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Queen of Nowhere Hardcover – 27 Dec 2012


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Product details

  • Hardcover: 352 pages
  • Publisher: Gollancz (27 Dec 2012)
  • Language: English
  • ISBN-10: 0575096985
  • ISBN-13: 978-0575096981
  • Product Dimensions: 24.3 x 16.8 x 1.9 cm
  • Average Customer Review: 3.8 out of 5 stars  See all reviews (5 customer reviews)
  • Amazon Bestsellers Rank: 7,872,842 in Books (See Top 100 in Books)

More About the Author

Jaine Fenn is a British author, mainly of science fiction, who practices a small but evenly balanced number of virtues and vices. She studied linguistics and astronomy before going on to work in IT, an experience which left her with a distrust of technology unusual in an SF writer.

After having a number of short stories professionally published in the early noughties, she turned her writing virtue/vice into a career when her first novel was picked up by Gollancz in 2007.

The Hidden Empire series are far future SF, with each book telling a discrete story which contributes to the overall plot.

Product Description

Review

"Fenn has a way with characters that makes them utterly believable, both flawed and fortunate. This strong series should appeal to readers of Sharon Shinn's 'Samaria' novels and fans of far future SF." --"Library Journal" on "Guardians of Paradise" --This text refers to the Paperback edition.

Book Description

A compelling space opera thriller in wich the fate of humanity hangs in the balance . . .

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Customer Reviews

3.8 out of 5 stars
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Most Helpful Customer Reviews

Format: Kindle Edition
Review based on an ARC, supplied by the publisher.

I generally don’t like coming in in the middle of a series, and this is book five of Jaine Fenn’s ‘Hidden Empire’ series, so I contacted the author and was assured that ‘Queen of Nowhere’ was a stand-alone novel within the series.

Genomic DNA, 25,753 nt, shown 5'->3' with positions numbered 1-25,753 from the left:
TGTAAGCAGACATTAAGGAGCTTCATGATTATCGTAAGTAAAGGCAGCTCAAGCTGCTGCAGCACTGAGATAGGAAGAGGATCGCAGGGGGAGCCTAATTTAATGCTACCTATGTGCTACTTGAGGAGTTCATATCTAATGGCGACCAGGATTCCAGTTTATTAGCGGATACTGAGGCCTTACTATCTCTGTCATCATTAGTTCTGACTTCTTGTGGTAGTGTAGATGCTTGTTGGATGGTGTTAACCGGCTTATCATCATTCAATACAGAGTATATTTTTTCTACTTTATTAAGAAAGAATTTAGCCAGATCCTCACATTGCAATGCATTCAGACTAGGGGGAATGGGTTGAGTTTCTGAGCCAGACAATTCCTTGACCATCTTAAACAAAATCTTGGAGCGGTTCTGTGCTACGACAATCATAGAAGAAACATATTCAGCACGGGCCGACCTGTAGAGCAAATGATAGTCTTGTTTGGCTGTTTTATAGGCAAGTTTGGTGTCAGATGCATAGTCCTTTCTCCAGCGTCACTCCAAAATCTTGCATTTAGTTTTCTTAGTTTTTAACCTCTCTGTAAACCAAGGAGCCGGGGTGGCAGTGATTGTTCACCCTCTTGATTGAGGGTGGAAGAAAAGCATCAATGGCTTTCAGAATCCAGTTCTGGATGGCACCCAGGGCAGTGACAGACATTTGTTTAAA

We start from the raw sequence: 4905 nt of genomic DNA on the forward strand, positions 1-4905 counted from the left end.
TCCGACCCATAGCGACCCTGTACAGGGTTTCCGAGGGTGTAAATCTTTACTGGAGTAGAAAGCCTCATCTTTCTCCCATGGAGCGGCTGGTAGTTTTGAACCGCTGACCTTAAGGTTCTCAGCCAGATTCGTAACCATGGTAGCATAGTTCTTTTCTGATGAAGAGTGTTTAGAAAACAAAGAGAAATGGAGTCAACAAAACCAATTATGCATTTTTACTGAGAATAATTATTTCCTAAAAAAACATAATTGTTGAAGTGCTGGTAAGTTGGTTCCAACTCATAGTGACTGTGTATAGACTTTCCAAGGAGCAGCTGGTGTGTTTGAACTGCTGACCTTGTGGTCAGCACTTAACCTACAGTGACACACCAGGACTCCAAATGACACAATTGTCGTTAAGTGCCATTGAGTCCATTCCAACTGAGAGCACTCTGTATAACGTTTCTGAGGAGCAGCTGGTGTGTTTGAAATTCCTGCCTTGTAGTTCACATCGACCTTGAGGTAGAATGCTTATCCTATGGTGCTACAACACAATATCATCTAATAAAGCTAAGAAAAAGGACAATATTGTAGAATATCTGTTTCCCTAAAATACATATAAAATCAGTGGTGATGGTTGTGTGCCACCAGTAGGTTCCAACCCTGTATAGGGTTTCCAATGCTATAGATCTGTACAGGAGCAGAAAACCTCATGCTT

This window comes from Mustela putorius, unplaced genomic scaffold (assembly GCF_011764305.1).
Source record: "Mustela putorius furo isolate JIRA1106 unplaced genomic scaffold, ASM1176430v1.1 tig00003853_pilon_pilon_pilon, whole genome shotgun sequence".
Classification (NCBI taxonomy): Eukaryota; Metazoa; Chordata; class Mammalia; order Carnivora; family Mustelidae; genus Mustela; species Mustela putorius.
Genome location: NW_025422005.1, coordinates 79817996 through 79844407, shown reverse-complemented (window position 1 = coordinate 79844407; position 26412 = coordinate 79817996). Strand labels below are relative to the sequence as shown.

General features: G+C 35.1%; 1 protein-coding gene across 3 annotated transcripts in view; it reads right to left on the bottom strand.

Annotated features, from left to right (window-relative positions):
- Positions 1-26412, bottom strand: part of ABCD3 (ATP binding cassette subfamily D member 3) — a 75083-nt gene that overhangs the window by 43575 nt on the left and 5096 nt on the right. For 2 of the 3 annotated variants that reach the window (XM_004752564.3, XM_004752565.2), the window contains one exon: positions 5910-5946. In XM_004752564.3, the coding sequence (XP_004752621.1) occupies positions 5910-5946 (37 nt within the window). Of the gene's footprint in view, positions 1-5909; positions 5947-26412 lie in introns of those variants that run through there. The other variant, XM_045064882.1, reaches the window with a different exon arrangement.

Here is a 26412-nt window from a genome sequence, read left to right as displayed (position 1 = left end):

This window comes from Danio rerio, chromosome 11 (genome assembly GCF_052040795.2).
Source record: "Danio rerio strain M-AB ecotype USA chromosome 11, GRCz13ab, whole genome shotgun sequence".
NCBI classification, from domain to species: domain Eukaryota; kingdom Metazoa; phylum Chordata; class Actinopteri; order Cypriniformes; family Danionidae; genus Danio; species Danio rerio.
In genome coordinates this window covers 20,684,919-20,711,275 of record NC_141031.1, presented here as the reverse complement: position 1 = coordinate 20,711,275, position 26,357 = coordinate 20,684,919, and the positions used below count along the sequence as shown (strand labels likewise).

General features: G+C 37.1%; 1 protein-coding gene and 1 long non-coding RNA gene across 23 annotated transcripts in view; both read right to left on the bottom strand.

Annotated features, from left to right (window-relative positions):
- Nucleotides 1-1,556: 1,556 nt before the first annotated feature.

Bez is a somewhat paranoid character, but then she has reasons to be. She’s fighting a secret war against a malign alien influence that was thought to have been long dead. Humankind had suffered the oppression of the Sidhe for millennia, but they were finally defeated a thousand years ago. Now few people believe they are still around, but they are. They can look like us, and they have agents placed in key positions all through human ruled space.
Bez, a supremely talented hacker, works alone. She has agents who supply her with intel, but these agents don’t know who she is, or even exactly what cause they’re working for. None of them even know Bez’ real name, as she has created dozens of aliases, fully realised identities, with their own backgrounds. She is the classic underground spy, working without any government backup, breaking laws to survive.
This is how Bez likes it. Her life is dangerous, but as long as she is careful, she might just survive long enough to see the Sidhe influence eradicated completely.
Then things start to go out of control. The only person she has ever trusted with her real identity and the details of her mission may not be trustworthy after all. And who is this person, who reveals himself to be not only aware of who she is and what she’s doing, but claims to have been helping her in the background all along?